"Princeton thrives on challenges and I have no doubt we will thrive in response to these challenges. But to do so we will have to ask ourselves a series of tough questions in years to come," he said.
Among the questions Eisgruber asked were:
- How to make a Princeton education accessible and beneficial to a greater range of people?
- How to ensure the University's research addresses the questions that matter most to this nation and the world?
- What can Princeton do to engage fully every student who comes to the University?
- What does the advent of online education mean for Princeton?
- How can Princeton cooperate with and assist other universities that share scholarly ideals, but face severe financial or political pressures?
- And on a local level, how can the University find ways to strengthen its civic partnership with the town of Princeton and surrounding communities?
"All of this is obviously going to require a lot of conversation and discussion, which I regard as a good thing," he said.
Eisgruber's remarks were met with applause from the Board of Trustees, including New Jersey Gov. Chris Christie, as well as the University Cabinet and the search committee, which included students.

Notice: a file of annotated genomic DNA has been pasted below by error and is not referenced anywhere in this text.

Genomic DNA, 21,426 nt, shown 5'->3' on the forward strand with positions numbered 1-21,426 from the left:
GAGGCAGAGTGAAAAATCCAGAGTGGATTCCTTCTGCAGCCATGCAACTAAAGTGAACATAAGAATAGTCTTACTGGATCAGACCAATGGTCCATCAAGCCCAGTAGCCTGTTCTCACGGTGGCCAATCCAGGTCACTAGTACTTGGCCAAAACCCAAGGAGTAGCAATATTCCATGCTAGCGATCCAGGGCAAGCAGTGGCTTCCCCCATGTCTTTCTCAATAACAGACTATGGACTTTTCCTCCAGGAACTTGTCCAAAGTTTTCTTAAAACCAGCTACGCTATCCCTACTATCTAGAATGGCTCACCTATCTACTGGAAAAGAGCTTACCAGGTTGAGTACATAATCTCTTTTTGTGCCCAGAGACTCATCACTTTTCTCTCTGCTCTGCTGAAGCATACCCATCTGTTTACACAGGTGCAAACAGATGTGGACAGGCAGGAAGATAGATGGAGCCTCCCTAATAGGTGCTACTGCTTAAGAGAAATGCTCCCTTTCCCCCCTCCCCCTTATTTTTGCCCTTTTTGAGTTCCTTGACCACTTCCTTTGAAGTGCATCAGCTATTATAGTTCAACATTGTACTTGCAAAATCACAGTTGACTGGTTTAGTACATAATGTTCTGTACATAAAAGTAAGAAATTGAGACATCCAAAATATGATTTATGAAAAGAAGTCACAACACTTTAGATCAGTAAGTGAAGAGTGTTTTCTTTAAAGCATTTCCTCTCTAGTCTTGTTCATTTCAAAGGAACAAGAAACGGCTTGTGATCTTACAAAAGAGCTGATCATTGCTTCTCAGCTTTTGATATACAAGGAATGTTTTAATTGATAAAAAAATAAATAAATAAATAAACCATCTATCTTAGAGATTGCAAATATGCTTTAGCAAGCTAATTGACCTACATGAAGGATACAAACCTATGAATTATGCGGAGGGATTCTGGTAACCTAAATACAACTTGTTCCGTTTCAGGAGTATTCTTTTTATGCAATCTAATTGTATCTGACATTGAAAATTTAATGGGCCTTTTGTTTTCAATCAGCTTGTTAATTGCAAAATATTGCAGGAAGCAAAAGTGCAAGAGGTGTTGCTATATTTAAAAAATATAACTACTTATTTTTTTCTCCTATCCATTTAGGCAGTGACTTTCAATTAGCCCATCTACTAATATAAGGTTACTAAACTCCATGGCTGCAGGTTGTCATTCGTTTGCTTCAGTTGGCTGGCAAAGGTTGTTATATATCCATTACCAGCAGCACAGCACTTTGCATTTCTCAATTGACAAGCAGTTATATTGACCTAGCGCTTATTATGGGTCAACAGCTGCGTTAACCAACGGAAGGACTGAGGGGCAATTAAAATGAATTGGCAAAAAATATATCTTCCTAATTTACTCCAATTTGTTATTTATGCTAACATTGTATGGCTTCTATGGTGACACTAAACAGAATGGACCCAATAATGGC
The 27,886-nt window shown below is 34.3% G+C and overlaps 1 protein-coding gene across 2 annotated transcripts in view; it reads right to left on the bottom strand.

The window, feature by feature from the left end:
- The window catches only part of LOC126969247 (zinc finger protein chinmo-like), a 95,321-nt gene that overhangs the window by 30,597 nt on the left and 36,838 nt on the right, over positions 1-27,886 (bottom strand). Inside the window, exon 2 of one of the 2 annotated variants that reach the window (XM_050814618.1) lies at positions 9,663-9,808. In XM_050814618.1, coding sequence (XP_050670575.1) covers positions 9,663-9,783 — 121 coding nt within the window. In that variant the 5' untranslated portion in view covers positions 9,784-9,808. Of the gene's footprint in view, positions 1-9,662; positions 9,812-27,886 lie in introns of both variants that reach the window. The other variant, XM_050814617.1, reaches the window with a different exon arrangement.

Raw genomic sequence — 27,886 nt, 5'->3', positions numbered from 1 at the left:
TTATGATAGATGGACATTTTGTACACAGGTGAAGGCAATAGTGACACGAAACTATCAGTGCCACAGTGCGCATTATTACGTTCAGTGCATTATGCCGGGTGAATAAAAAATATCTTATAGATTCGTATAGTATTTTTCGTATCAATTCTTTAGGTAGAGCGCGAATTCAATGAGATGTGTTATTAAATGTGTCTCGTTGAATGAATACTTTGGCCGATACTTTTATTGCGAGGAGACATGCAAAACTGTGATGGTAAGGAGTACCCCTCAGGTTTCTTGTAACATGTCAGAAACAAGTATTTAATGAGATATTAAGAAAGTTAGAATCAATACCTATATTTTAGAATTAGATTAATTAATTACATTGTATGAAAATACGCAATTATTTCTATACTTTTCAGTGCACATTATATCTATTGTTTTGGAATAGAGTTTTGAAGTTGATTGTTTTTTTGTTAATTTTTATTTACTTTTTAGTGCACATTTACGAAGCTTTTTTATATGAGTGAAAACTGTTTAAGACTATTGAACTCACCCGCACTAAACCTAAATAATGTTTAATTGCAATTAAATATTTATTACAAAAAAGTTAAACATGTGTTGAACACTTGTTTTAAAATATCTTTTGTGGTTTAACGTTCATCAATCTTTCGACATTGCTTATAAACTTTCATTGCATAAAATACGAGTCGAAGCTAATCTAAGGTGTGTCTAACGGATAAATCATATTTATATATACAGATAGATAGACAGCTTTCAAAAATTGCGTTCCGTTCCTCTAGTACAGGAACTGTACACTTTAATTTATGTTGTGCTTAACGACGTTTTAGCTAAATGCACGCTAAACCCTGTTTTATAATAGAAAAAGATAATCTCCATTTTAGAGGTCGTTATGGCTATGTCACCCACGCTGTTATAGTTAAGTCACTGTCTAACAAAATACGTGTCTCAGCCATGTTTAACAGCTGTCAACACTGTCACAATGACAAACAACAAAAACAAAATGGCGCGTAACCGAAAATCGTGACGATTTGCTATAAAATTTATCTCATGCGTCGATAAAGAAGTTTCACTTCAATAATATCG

In response to questions from the media, Brent Henry, vice chair of the Board of Trustees and presidential search committee, said the 17-member committee conducted an extensive and thorough search during the past six months before recommending Eisgruber.
"Choosing a president is probably one of the most important things a board can do," he said. "It was important we took the time to make sure we had the right person."
When asked about Eisgruber's tenure as provost, Tilghman cited his leadership during the "depths" of the country's economic recession in 2008 and 2009.
"The leadership that Chris provided to us … was absolutely critical to the way the University successfully navigated those years," Tilghman said, noting the transparent and inclusive manner in which he worked with University staff, faculty, students and alumni during that time.
On the topic of online education, Eisgruber noted the University is already participating in the Coursera platform, though there is still more consideration needed about how to harness online resources to benefit students on campus and across the world.
"The kind of liberal arts education that we offer here is something very special. It is something that is transformative to students and it depends on very high levels of engagement and a high level of interaction between students and faculty," Eisgruber said. "Online education isn't going to replace that. And a critical question for us as we move forward is how can we use online education and help the higher education sector to use online education in a way that increases that engagement not just here but elsewhere."
In the near term, Eisgruber said his priorities are building a team to continue administrative initiatives currently in place and to begin talking to the campus and alumni community after his term as president starts.
"I'm so honored, and so happy, by the opportunity to lead the Princeton community as it writes the next chapter in this University's extraordinary history," he said.